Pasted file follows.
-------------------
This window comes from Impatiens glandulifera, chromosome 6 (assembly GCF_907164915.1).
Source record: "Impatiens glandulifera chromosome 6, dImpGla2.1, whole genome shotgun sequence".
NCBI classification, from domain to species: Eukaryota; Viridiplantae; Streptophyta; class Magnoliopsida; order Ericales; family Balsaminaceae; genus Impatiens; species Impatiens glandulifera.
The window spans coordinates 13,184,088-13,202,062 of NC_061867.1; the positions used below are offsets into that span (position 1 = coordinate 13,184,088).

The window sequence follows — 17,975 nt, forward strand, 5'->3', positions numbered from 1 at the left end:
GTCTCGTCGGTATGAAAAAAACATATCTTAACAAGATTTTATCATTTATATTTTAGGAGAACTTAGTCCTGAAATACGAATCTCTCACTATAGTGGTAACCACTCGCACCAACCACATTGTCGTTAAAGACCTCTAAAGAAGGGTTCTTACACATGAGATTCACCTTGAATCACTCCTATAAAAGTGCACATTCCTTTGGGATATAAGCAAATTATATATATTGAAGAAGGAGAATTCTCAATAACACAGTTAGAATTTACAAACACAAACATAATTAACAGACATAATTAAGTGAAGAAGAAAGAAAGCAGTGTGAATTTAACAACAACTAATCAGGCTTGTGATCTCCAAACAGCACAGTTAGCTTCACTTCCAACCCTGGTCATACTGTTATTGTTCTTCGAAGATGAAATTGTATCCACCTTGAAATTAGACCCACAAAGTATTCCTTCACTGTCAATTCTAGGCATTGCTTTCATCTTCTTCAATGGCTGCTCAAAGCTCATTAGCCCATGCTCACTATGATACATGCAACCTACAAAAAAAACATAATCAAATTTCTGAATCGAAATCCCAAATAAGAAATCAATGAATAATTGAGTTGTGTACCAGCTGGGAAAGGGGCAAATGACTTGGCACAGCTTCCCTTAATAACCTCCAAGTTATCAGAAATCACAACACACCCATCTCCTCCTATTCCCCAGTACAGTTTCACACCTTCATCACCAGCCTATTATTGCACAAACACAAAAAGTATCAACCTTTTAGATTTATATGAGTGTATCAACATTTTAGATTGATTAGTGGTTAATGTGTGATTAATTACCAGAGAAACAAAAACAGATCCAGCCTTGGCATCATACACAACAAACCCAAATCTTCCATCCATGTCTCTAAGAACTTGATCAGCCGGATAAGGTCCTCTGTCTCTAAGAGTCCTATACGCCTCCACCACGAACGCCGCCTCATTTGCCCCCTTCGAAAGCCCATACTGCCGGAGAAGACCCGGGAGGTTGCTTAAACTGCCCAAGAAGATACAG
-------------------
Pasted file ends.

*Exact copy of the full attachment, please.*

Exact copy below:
This window comes from Impatiens glandulifera, chromosome 6 (assembly GCF_907164915.1).
Source record: "Impatiens glandulifera chromosome 6, dImpGla2.1, whole genome shotgun sequence".
NCBI classification, from domain to species: Eukaryota; Viridiplantae; Streptophyta; class Magnoliopsida; order Ericales; family Balsaminaceae; genus Impatiens; species Impatiens glandulifera.
The window spans coordinates 13,184,088-13,202,062 of NC_061867.1; the positions used below are offsets into that span (position 1 = coordinate 13,184,088).

The window sequence follows — 17,975 nt, forward strand, 5'->3', positions numbered from 1 at the left end:
GTCTCGTCGGTATGAAAAAAACATATCTTAACAAGATTTTATCATTTATATTTTAGGAGAACTTAGTCCTGAAATACGAATCTCTCACTATAGTGGTAACCACTCGCACCAACCACATTGTCGTTAAAGACCTCTAAAGAAGGGTTCTTACACATGAGATTCACCTTGAATCACTCCTATAAAAGTGCACATTCCTTTGGGATATAAGCAAATTATATATATTGAAGAAGGAGAATTCTCAATAACACAGTTAGAATTTACAAACACAAACATAATTAACAGACATAATTAAGTGAAGAAGAAAGAAAGCAGTGTGAATTTAACAACAACTAATCAGGCTTGTGATCTCCAAACAGCACAGTTAGCTTCACTTCCAACCCTGGTCATACTGTTATTGTTCTTCGAAGATGAAATTGTATCCACCTTGAAATTAGACCCACAAAGTATTCCTTCACTGTCAATTCTAGGCATTGCTTTCATCTTCTTCAATGGCTGCTCAAAGCTCATTAGCCCATGCTCACTATGATACATGCAACCTACAAAAAAAACATAATCAAATTTCTGAATCGAAATCCCAAATAAGAAATCAATGAATAATTGAGTTGTGTACCAGCTGGGAAAGGGGCAAATGACTTGGCACAGCTTCCCTTAATAACCTCCAAGTTATCAGAAATCACAACACACCCATCTCCTCCTATTCCCCAGTACAGTTTCACACCTTCATCACCAGCCTATTATTGCACAAACACAAAAAGTATCAACCTTTTAGATTTATATGAGTGTATCAACATTTTAGATTGATTAGTGGTTAATGTGTGATTAATTACCAGAGAAACAAAAACAGATCCAGCCTTGGCATCATACACAACAAACCCAAATCTTCCATCCATGTCTCTAAGAACTTGATCAGCCGGATAAGGTCCTCTGTCTCTAAGAGTCCTATACGCCTCCACCACGAACGCCGCCTCATTTGCCCCCTTCGAAAGCCCATACTGCCGGAGAAGACCCGGGAGGTTGCTTAAACTGCCCAAGAAGATACAG